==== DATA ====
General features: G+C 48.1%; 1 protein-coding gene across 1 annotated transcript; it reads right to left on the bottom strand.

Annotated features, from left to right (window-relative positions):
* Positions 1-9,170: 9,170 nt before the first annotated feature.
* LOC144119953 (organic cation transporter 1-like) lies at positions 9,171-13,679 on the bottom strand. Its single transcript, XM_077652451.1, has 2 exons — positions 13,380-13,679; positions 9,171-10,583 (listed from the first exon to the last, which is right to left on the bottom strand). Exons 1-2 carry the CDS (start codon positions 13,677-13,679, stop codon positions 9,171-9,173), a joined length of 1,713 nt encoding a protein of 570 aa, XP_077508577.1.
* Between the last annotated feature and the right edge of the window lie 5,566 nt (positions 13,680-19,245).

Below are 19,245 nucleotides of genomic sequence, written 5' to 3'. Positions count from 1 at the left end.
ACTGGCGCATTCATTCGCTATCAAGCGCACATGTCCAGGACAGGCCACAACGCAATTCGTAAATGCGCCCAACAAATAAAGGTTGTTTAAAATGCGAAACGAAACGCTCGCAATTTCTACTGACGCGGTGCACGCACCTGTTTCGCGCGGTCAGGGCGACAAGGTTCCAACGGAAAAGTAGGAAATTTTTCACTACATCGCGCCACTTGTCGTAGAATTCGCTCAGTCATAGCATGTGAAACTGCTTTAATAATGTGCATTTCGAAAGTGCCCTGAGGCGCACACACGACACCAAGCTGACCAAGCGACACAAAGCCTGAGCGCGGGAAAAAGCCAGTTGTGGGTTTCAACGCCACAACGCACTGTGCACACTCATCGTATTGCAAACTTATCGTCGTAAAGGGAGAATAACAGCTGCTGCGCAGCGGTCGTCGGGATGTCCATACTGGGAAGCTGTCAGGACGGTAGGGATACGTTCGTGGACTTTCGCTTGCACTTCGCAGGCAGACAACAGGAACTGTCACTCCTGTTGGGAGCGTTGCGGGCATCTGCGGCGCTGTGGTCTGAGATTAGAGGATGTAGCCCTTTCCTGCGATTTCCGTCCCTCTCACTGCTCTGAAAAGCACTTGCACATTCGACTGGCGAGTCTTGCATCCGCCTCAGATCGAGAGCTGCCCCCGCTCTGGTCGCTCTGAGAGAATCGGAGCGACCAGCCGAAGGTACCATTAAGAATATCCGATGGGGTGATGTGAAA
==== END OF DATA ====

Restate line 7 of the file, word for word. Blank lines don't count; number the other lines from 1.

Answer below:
ACTGGCGCATTCATTCGCTATCAAGCGCACATGTCCAGGACAGGCCACAACGCAATTCGTAAATGCGCCCAACAAATAAAGGTTGTTTAAAATGCGAAACGAAACGCTCGCAATTTCTACTGACGCGGTGCACGCACCTGTTTCGCGCGGTCAGGGCGACAAGGTTCCAACGGAAAAGTAGGAAATTTTTCACTACATCGCGCCACTTGTCGTAGAATTCGCTCAGTCATAGCATGTGAAACTGCTTTAATAATGTGCATTTCGAAAGTGCCCTGAGGCGCACACACGACACCAAGCTGACCAAGCGACACAAAGCCTGAGCGCGGGAAAAAGCCAGTTGTGGGTTTCAACGCCACAACGCACTGTGCACACTCATCGTATTGCAAACTTATCGTCGTAAAGGGAGAATAACAGCTGCTGCGCAGCGGTCGTCGGGATGTCCATACTGGGAAGCTGTCAGGACGGTAGGGATACGTTCGTGGACTTTCGCTTGCACTTCGCAGGCAGACAACAGGAACTGTCACTCCTGTTGGGAGCGTTGCGGGCATCTGCGGCGCTGTGGTCTGAGATTAGAGGATGTAGCCCTTTCCTGCGATTTCCGTCCCTCTCACTGCTCTGAAAAGCACTTGCACATTCGACTGGCGAGTCTTGCATCCGCCTCAGATCGAGAGCTGCCCCCGCTCTGGTCGCTCTGAGAGAATCGGAGCGACCAGCCGAAGGTACCATTAAGAATATCCGATGGGGTGATGTGAAA